Doctor Dolittle’s Return is lighter and more comic than other Dolittle books. Tommy Stubbins waits for Doctor Dolittle’s return from the Moon. When the Doctor returns he is anxious to write of what he has experienced. This proves more difficult than expected. The poignancy of the doctor’s lunar experiences is juxtaposed with his hilarious attempts to be put into jail so he will be free of all responsibilities and will be able to write his book.
190 pages with a reading time of ~3 hours (47600 words), and first published in 1933. This DRM-Free edition published by epubBooks, 2014.
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Doctor Dolittle had now been in the moon for a little over a year. During that time I, as his secretary, had been in charge of his household at Puddleby-on-the-Marsh. Of course a boy of my age could not take the great man’s place–nobody could, for that matter. But I did my best.
At the beginning for a few weeks it was not easy. We were all so anxious and worried about John Dolittle. We did not seem to be able to keep our minds on anything but that he was still in the moon and what might be happening to him. So it was in our talking too: no matter what we started to discuss or chat about, our conversation always ended on the same question.
Yet I do not know what I would have done if it had not been for the animals. Ah, those animals of John Dolittle’s! Dab-Dab the duck, the careful housekeeper who spent her life looking after others–even if she did it scolding them most of the time; Jip the dog, brave, generous, happy-go-lucky sportsman, always ready for a good scrap, a good story, a good country walk or a good sleep; Too-Too the owl, silent and mysterious, with ears that could hear a pin drop in the snow, a lightning calculator–you never knew what he was thinking about–but he seemed to guess things, to feel them, witch-like, before they happened; dear, old, clumsy Gub-Gub the pig, always in hot water, taking himself very seriously, for ever treading on somebody’s toes but providing the world with lots of fun; Whitey the white mouse, a gossip, very well-behaved, very clean and neat, inquisitive, taking in life every moment and finding it full of interest. What a family! No one, unable to talk the language of birds and beasts, will ever understand how thoughtful and helpful they could be.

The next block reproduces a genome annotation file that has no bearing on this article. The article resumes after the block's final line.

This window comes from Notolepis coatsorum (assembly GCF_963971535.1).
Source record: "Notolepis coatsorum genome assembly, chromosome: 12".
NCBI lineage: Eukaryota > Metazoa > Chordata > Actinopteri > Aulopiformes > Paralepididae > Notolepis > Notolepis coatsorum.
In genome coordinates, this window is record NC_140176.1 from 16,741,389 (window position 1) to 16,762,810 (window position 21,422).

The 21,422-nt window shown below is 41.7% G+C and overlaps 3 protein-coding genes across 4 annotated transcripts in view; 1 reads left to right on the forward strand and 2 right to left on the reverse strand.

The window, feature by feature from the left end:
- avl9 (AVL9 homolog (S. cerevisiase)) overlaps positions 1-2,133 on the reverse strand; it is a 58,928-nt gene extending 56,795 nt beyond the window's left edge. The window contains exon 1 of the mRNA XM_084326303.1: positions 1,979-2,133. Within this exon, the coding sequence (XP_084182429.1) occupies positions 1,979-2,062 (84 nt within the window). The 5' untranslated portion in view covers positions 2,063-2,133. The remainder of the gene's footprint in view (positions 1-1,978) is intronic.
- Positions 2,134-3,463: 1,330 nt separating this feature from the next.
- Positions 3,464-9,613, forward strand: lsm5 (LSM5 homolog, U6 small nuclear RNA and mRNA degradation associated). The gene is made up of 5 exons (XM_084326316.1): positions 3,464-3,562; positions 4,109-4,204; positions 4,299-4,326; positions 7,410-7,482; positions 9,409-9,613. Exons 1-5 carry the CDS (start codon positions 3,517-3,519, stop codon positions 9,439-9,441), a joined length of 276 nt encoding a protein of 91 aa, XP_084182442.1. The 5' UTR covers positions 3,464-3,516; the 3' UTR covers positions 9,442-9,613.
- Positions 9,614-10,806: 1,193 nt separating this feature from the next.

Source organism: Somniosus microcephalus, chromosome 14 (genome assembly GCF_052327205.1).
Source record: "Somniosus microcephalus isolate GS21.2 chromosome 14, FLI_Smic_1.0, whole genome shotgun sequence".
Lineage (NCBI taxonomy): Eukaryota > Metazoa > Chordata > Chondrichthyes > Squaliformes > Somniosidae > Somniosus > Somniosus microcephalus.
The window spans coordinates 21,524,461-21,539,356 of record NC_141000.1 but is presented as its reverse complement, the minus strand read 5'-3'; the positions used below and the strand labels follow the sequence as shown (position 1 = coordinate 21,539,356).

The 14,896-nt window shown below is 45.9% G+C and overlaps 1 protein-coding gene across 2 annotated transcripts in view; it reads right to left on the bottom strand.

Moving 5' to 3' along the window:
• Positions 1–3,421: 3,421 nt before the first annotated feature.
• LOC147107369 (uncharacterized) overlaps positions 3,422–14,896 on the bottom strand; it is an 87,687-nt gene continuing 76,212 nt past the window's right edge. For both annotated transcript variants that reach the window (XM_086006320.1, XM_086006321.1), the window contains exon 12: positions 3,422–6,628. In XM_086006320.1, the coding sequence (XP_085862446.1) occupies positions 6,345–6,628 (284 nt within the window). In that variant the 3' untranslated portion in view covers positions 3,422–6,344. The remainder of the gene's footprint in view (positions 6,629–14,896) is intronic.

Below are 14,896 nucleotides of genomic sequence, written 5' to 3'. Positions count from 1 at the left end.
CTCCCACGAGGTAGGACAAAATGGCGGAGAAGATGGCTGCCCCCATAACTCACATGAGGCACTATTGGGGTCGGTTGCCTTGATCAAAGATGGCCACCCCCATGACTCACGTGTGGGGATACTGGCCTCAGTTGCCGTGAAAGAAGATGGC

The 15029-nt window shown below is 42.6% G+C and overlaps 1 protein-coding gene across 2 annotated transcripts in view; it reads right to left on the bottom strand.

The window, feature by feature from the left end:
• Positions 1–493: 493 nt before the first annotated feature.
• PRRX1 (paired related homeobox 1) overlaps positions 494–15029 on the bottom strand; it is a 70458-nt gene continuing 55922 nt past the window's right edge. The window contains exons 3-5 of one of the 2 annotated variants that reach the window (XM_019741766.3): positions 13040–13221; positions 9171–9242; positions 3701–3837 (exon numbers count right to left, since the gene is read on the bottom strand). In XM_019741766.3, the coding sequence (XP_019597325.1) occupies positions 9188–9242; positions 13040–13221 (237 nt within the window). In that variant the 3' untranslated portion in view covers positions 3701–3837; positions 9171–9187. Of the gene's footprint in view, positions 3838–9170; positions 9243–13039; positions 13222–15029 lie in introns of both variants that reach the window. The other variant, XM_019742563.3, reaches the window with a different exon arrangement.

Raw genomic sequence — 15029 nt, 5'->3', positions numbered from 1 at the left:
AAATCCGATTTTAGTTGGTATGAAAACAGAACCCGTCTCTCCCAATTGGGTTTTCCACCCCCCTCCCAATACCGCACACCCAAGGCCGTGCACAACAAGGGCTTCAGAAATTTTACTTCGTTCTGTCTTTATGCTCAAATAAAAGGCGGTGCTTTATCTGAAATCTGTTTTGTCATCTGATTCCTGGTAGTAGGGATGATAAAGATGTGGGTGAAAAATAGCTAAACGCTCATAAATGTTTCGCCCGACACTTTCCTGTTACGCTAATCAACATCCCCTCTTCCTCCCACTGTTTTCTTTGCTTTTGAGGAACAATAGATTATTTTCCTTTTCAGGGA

Of course, it must not be forgotten that they were very experienced. Never before, I suppose, has a group of animals been gathered under one roof that had seen so much, gone to so many places and done so many things with human beings. This made it possible for them to understand the feelings of people, just as knowing their language made it possible for John Dolittle and myself to understand them and their troubles.
Although I tried hard not to show it, they all knew how miserable I felt about having left the Doctor in the moon, and they did their best to cheer me up. Dab-Dab formed a regular school programme for me for what she called an “advanced course in animal languages.” Each night, when there was no moon to be watched–or when it was cloudy–she told off one of the household to play the part of teacher for me. And in this way I was not only able to keep up my Piggish, Owlish, Duckish, Mouser languages and the rest, but I improved a great deal upon what I already knew. I came to understand and use a great many tricky little niceties of meaning which I had never known before.
Of this Gub-Gub the pig, Too-Too the owl, the white mouse and the others of the Doctor’s household were very proud. They said that if I kept on at that rate it would not be long before I could talk their different tongues as well as John Dolittle, the greatest naturalist of all time. Of course I could never quite believe that; but it encouraged me a lot just the same.
One who did a great deal to cheer us up in those long days and nights was Cheapside, the London sparrow. Born and brought up in the struggle and strife of a big city, he would not, could not, be beaten by any misfortune. It was not that he did not know and feel the danger the Doctor was in, as much as any of us. But it was part of his character always to look on the bright side of things. He was not with us all the time. He had to pop over (as he called it) to London every once in a while, to see his wife, Becky, and his hundreds of children, cousins and aunts who picked up a living around the cab-ranks near St. Paul’s Cathedral and the Royal Exchange.
From these relations he would bring us back all the gossip of the big city, such as that the Queen had a cold in her head (one of Cheapside’s nieces had a nest behind a shutter in Buckingham Palace); there was a dog show on at the Agricultural Hall; the Prime Minister had tripped over his own gown, going up the steps at the opening of Parliament, and fallen on his nose; a ship had arrived at the East India Docks with three real live pirates on board, captured in the China Sea, etc. etc.